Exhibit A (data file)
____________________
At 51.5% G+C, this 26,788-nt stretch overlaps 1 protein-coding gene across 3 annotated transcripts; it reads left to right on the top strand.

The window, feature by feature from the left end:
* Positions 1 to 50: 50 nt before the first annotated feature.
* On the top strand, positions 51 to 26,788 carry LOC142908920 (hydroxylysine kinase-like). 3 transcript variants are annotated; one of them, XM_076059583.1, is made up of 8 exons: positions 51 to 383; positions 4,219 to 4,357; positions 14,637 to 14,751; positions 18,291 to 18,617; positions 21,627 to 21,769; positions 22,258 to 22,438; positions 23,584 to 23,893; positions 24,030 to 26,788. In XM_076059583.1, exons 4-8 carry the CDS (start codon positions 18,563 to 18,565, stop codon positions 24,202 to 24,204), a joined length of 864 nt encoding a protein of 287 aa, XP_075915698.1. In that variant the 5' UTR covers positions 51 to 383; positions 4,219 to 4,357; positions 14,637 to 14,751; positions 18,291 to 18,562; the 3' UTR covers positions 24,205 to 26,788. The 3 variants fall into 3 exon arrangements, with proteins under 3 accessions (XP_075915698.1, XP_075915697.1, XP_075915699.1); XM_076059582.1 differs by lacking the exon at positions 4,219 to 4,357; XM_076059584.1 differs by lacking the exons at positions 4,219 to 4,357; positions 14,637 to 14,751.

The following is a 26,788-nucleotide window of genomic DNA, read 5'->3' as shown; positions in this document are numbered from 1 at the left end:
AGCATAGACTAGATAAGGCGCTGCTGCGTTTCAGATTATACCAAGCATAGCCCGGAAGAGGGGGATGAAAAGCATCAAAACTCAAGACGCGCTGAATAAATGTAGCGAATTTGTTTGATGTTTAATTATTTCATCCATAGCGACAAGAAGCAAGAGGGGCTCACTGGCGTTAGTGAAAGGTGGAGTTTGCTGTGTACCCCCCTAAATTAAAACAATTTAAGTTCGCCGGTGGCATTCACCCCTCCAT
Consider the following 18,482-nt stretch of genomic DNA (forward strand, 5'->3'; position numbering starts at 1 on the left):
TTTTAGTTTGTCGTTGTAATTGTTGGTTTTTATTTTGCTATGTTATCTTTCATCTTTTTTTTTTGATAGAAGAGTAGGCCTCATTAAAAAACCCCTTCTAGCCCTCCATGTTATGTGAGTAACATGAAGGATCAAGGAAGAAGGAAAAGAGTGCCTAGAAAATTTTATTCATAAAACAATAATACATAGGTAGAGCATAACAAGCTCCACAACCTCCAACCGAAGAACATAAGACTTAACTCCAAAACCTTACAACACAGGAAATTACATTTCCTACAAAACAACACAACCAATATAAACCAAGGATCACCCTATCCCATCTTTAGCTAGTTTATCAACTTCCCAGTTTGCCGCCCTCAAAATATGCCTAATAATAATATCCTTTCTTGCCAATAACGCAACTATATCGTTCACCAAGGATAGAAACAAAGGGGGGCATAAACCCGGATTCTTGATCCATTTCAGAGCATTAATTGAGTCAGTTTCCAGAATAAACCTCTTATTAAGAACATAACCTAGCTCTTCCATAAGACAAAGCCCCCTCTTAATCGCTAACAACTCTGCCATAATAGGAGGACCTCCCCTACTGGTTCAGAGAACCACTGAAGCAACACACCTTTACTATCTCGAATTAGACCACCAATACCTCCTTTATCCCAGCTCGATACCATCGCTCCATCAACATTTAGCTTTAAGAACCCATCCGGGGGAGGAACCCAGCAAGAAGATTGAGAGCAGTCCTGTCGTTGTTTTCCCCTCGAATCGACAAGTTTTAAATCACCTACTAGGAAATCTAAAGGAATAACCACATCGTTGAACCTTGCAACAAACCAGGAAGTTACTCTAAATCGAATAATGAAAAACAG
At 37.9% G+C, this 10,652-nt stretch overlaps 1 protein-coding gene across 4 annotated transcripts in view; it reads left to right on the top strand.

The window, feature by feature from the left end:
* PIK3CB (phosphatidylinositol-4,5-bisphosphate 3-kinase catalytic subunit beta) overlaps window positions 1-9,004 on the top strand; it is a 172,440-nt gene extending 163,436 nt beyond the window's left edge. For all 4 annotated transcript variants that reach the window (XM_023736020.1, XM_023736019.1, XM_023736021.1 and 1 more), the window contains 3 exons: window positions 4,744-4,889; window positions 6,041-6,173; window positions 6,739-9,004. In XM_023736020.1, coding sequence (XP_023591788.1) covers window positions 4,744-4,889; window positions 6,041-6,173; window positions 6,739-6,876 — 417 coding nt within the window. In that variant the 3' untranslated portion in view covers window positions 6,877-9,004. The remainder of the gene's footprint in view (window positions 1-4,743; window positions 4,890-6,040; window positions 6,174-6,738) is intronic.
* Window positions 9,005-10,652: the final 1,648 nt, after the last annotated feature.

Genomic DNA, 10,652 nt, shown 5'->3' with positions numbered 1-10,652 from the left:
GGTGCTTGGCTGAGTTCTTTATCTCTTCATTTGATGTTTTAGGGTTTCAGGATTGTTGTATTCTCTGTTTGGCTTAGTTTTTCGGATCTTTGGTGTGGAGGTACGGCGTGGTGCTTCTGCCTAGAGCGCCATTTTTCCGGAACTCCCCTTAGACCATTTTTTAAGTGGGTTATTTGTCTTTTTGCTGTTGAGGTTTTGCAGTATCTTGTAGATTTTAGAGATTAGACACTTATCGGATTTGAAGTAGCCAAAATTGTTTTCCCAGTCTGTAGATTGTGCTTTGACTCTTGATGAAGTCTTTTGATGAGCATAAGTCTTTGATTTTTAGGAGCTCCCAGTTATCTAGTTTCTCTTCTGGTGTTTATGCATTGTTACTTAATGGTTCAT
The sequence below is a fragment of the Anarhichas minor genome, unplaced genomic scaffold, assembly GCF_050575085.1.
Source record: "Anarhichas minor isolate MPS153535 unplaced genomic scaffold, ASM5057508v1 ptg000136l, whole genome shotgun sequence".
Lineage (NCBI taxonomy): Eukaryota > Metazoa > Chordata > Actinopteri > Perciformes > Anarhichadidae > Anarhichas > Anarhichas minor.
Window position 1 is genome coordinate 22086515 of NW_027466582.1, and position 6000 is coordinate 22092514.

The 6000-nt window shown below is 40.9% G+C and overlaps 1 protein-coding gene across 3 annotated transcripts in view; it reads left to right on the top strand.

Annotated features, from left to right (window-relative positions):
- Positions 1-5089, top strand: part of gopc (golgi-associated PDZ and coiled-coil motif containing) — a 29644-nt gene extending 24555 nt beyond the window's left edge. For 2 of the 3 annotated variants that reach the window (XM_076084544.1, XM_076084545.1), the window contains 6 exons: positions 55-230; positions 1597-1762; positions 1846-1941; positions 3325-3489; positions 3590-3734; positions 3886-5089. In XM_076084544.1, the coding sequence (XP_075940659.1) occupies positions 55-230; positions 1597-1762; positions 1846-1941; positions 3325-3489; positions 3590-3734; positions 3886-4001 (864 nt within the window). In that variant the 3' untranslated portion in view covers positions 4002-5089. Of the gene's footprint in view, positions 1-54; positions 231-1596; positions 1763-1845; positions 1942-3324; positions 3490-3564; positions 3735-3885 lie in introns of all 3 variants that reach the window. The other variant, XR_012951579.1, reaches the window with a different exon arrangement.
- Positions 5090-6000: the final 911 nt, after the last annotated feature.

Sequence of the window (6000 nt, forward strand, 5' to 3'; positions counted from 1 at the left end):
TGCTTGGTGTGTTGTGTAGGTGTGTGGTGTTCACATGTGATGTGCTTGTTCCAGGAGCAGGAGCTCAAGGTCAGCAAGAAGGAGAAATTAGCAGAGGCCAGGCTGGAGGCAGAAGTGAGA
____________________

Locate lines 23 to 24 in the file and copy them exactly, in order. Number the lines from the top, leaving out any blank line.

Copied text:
Sequence of the window (6000 nt, forward strand, 5' to 3'; positions counted from 1 at the left end):
TGCTTGGTGTGTTGTGTAGGTGTGTGGTGTTCACATGTGATGTGCTTGTTCCAGGAGCAGGAGCTCAAGGTCAGCAAGAAGGAGAAATTAGCAGAGGCCAGGCTGGAGGCAGAAGTGAGA